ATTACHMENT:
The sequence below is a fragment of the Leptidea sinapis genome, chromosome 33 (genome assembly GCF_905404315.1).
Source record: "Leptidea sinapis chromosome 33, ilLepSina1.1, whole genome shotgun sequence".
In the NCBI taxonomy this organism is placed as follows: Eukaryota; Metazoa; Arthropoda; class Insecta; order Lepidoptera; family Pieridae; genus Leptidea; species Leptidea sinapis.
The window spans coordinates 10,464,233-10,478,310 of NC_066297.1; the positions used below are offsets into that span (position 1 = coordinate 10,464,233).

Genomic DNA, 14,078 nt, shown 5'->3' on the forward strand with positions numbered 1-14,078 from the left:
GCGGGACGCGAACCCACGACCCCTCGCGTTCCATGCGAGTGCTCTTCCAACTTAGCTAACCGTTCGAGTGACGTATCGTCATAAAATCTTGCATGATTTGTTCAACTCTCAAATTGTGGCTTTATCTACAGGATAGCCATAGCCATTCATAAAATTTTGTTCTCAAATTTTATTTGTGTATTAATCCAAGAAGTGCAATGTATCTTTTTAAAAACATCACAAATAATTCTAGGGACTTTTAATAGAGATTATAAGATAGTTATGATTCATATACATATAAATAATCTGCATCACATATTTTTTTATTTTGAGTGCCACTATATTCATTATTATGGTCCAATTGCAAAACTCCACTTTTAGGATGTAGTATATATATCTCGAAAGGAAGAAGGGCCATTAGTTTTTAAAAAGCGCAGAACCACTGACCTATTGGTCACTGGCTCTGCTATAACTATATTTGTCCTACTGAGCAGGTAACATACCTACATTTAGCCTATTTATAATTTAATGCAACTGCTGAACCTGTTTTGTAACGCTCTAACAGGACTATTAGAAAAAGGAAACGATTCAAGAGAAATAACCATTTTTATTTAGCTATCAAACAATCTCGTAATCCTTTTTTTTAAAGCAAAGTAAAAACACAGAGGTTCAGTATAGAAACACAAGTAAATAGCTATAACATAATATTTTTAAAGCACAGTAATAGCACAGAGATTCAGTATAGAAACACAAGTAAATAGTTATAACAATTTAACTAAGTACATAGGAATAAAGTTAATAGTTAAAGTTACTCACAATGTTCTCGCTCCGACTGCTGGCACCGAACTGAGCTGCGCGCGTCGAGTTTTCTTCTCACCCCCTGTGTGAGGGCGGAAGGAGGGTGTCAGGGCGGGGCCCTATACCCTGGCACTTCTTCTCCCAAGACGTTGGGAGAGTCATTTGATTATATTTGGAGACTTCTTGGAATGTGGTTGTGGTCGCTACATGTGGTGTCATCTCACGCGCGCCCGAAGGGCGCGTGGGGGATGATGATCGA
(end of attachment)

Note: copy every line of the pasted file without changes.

The sequence below is a fragment of the Leptidea sinapis genome, chromosome 33 (genome assembly GCF_905404315.1).
Source record: "Leptidea sinapis chromosome 33, ilLepSina1.1, whole genome shotgun sequence".
In the NCBI taxonomy this organism is placed as follows: Eukaryota; Metazoa; Arthropoda; class Insecta; order Lepidoptera; family Pieridae; genus Leptidea; species Leptidea sinapis.
The window spans coordinates 10,464,233-10,478,310 of NC_066297.1; the positions used below are offsets into that span (position 1 = coordinate 10,464,233).

Genomic DNA, 14,078 nt, shown 5'->3' on the forward strand with positions numbered 1-14,078 from the left:
GCGGGACGCGAACCCACGACCCCTCGCGTTCCATGCGAGTGCTCTTCCAACTTAGCTAACCGTTCGAGTGACGTATCGTCATAAAATCTTGCATGATTTGTTCAACTCTCAAATTGTGGCTTTATCTACAGGATAGCCATAGCCATTCATAAAATTTTGTTCTCAAATTTTATTTGTGTATTAATCCAAGAAGTGCAATGTATCTTTTTAAAAACATCACAAATAATTCTAGGGACTTTTAATAGAGATTATAAGATAGTTATGATTCATATACATATAAATAATCTGCATCACATATTTTTTTATTTTGAGTGCCACTATATTCATTATTATGGTCCAATTGCAAAACTCCACTTTTAGGATGTAGTATATATATCTCGAAAGGAAGAAGGGCCATTAGTTTTTAAAAAGCGCAGAACCACTGACCTATTGGTCACTGGCTCTGCTATAACTATATTTGTCCTACTGAGCAGGTAACATACCTACATTTAGCCTATTTATAATTTAATGCAACTGCTGAACCTGTTTTGTAACGCTCTAACAGGACTATTAGAAAAAGGAAACGATTCAAGAGAAATAACCATTTTTATTTAGCTATCAAACAATCTCGTAATCCTTTTTTTTAAAGCAAAGTAAAAACACAGAGGTTCAGTATAGAAACACAAGTAAATAGCTATAACATAATATTTTTAAAGCACAGTAATAGCACAGAGATTCAGTATAGAAACACAAGTAAATAGTTATAACAATTTAACTAAGTACATAGGAATAAAGTTAATAGTTAAAGTTACTCACAATGTTCTCGCTCCGACTGCTGGCACCGAACTGAGCTGCGCGCGTCGAGTTTTCTTCTCACCCCCTGTGTGAGGGCGGAAGGAGGGTGTCAGGGCGGGGCCCTATACCCTGGCACTTCTTCTCCCAAGACGTTGGGAGAGTCATTTGATTATATTTGGAGACTTCTTGGAATGTGGTTGTGGTCGCTACATGTGGTGTCATCTCACGCGCGCCCGAAGGGCGCGTGGGGGATGATGATCGA